By design, the Git version control system associates many actions with a User's email address, such as commit messages. We are not able to change many aspects of the Git system. If you would like your email address to remain private, even when you’re commenting on public repositories, you can create a private email address in your user profile. You should also update your local Git configuration to use your private email address. This will not change how we contact you, but it will affect how others see you. We set current Users' email address private by default, but legacy GitHub Users may need to update their settings. Please see more about email addresses in commit messages here.
Depending on your email settings, GitHub may occasionally send notification emails about changes in a repository you’re watching, new features, requests for feedback, important policy changes, or to offer customer support. We also send marketing emails, based on your choices and in accordance with applicable laws and regulations. There's an “unsubscribe” link located at the bottom of each of the marketing emails we send you. Please note that you cannot opt out of receiving important communications from us, such as emails from our Support team or system emails, but you can configure your notifications settings in your profile to opt out of other communications.
Our emails may contain a pixel tag, which is a small, clear image that can tell us whether or not you have opened an email and what your IP address is. We use this pixel tag to make our email more effective for you and to make sure we’re not sending you unwanted email.
Resolving complaints
If you have concerns about the way GitHub is handling your User Personal Information, please let us know immediately. We want to help. You may contact us by filling out the Privacy contact form. You may also email us directly at privacy@github.com with the subject line "Privacy Concerns." We will respond promptly — within 45 days at the latest.
You may also contact our Data Protection Officer directly.
Our United States HQOur EU Office
GitHub Data Protection OfficerGitHub BV
88 Colin P. Kelly Jr. St.Vijzelstraat 68-72
San Francisco, CA 941071017 HL Amsterdam
United StatesThe Netherlands
privacy@github.comprivacy@github.com
Dispute resolution process
In the unlikely event that a dispute arises between you and GitHub regarding our handling of your User Personal Information, we will do our best to resolve it. Additionally, if you are a resident of an EU member state, you have the right to file a complaint with your local supervisory authority, and you might have more options.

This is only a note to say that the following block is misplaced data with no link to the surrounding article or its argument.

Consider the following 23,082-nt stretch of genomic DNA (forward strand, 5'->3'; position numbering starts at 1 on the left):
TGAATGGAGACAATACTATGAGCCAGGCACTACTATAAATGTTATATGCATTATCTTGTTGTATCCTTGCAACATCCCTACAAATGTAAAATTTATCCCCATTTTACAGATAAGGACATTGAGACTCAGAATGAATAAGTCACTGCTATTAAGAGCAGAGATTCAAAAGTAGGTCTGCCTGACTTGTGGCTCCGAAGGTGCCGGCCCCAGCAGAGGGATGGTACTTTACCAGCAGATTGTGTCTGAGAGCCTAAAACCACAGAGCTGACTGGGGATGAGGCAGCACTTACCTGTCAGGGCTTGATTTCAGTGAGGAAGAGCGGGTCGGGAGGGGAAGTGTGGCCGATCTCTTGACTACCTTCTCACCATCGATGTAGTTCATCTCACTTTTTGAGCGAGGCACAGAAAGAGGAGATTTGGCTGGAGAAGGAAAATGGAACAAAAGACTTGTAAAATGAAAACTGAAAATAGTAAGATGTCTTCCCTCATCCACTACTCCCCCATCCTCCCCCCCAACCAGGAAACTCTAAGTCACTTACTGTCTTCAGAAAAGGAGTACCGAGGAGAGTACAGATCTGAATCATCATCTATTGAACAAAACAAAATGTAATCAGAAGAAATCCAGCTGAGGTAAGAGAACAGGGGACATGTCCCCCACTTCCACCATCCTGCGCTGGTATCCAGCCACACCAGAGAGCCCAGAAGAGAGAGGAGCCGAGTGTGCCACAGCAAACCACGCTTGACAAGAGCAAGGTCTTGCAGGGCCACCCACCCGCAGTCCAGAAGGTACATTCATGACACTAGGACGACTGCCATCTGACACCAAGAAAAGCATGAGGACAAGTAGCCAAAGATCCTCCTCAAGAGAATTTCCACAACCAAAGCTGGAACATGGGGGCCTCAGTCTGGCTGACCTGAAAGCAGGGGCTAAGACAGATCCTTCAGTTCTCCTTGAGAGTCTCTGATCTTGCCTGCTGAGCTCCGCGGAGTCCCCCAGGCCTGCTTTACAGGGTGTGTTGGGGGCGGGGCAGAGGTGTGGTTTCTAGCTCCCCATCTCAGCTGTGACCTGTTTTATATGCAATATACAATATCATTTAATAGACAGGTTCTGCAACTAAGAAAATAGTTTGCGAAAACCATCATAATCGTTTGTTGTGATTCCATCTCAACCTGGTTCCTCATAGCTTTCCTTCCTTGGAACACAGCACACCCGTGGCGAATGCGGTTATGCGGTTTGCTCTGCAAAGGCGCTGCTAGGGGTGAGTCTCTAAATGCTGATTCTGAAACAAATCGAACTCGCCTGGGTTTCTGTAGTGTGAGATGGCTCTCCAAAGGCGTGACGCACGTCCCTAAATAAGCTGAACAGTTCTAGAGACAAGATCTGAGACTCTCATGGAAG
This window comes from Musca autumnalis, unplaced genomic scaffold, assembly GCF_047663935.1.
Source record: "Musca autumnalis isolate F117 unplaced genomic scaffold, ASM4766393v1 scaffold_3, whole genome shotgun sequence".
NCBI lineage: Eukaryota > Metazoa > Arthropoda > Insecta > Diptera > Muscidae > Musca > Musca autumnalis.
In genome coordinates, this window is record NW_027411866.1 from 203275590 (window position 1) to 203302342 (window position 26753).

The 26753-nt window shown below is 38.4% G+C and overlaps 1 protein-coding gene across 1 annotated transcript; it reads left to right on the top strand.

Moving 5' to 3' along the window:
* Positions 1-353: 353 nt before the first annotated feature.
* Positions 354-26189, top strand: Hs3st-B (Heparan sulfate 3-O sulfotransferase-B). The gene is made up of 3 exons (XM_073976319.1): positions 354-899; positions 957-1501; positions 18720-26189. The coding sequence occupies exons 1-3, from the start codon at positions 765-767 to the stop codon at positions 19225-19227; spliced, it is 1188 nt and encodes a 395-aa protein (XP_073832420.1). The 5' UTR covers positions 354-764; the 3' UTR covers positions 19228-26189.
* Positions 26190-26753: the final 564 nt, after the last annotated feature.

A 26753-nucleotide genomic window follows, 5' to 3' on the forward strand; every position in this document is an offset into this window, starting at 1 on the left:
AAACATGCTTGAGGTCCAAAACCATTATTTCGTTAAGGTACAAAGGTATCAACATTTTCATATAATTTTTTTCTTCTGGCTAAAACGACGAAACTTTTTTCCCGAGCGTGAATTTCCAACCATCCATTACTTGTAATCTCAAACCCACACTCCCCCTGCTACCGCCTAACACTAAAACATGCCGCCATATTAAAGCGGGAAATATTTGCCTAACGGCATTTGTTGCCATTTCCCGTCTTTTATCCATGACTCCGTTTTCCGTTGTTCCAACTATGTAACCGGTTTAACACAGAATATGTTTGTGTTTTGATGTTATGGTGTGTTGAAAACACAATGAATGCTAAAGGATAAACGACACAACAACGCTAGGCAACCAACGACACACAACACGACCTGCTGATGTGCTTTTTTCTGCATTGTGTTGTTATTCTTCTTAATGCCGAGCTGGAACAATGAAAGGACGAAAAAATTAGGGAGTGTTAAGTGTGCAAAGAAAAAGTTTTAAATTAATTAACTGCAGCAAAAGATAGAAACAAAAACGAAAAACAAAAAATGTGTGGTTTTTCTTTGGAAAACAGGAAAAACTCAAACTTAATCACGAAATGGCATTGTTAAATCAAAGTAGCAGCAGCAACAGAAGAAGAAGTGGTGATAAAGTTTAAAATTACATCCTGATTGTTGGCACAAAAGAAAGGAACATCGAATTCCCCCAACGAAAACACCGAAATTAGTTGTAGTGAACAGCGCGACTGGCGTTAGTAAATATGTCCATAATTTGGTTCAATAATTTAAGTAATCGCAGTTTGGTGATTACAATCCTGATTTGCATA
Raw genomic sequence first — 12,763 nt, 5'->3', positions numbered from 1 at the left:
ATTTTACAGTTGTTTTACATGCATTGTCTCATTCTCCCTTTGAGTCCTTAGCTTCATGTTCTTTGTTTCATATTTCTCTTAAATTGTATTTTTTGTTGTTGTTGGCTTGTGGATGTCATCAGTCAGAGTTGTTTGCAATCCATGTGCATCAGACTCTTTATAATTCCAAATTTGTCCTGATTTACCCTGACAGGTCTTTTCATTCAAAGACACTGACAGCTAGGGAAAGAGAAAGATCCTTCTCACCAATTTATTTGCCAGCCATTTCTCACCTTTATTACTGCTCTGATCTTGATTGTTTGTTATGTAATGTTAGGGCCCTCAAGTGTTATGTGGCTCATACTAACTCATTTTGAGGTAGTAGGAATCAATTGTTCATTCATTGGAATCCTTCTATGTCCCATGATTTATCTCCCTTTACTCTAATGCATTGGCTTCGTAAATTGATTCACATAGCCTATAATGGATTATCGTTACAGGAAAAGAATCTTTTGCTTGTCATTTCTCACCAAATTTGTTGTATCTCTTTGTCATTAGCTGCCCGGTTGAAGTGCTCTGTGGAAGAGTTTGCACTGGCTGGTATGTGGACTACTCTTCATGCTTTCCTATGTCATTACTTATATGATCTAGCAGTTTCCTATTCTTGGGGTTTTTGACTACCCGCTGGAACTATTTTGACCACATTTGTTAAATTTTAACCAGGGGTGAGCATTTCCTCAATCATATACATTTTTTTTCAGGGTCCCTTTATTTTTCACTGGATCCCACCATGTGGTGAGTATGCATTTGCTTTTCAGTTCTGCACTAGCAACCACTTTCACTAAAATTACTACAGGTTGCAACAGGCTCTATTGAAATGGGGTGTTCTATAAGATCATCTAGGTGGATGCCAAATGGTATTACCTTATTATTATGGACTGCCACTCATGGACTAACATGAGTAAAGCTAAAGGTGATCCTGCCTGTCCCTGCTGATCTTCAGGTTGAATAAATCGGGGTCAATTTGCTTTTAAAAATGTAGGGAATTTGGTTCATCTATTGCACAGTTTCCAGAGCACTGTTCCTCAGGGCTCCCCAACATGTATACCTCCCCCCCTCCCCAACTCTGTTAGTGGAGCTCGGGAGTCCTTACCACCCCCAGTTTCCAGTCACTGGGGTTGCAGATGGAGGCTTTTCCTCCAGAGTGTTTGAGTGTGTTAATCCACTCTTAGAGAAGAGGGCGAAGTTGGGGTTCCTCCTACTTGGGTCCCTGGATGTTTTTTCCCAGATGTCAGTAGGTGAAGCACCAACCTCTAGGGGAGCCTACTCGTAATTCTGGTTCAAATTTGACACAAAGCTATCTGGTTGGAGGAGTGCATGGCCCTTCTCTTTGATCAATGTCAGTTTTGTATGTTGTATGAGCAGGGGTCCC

Changes to our Privacy Statement
Although most changes are likely to be minor, GitHub may change our Privacy Statement from time to time. We will provide notification to Users of material changes to this Privacy Statement through our Website at least 30 days prior to the change taking effect by posting a notice on our home page or sending email to the primary email address specified in your GitHub account. We will also update our Site Policy repository, which tracks all changes to this policy. For other changes to this Privacy Statement, we encourage Users to watch or to check our Site Policy repository frequently.
License
This Privacy Statement is licensed under this Creative Commons Zero license. For details, see our site-policy repository.
Contacting GitHub
Questions regarding GitHub's Privacy Statement or information practices should be directed to our Privacy contact form.
Translations
Below are translations of this document into other languages. In the event of any conflict, uncertainty, or apparent inconsistency between any of those versions and the English version, this English version is the controlling version.
French
Cliquez ici pour obtenir la version française: Déclaration de confidentialité de GitHub
Other translations
For translations of this statement into other languages, please visit https://docs.github.com/ and select a language from the drop-down menu under “English.”
Did this doc help you? Privacy policy
Help us make these docs great!
All GitHub docs are open source. See something that's wrong or unclear? Submit a pull request.
Make a contribution
Or, learn how to contribute.
Still need help?
Ask the GitHub community
Contact support
© 2021 GitHub, Inc.
Terms
Privacy
Security
Status
Help
Contact GitHub
Pricing
Developer API
Training
About
/GitHub.com/Site policyGitHub Privacy Statement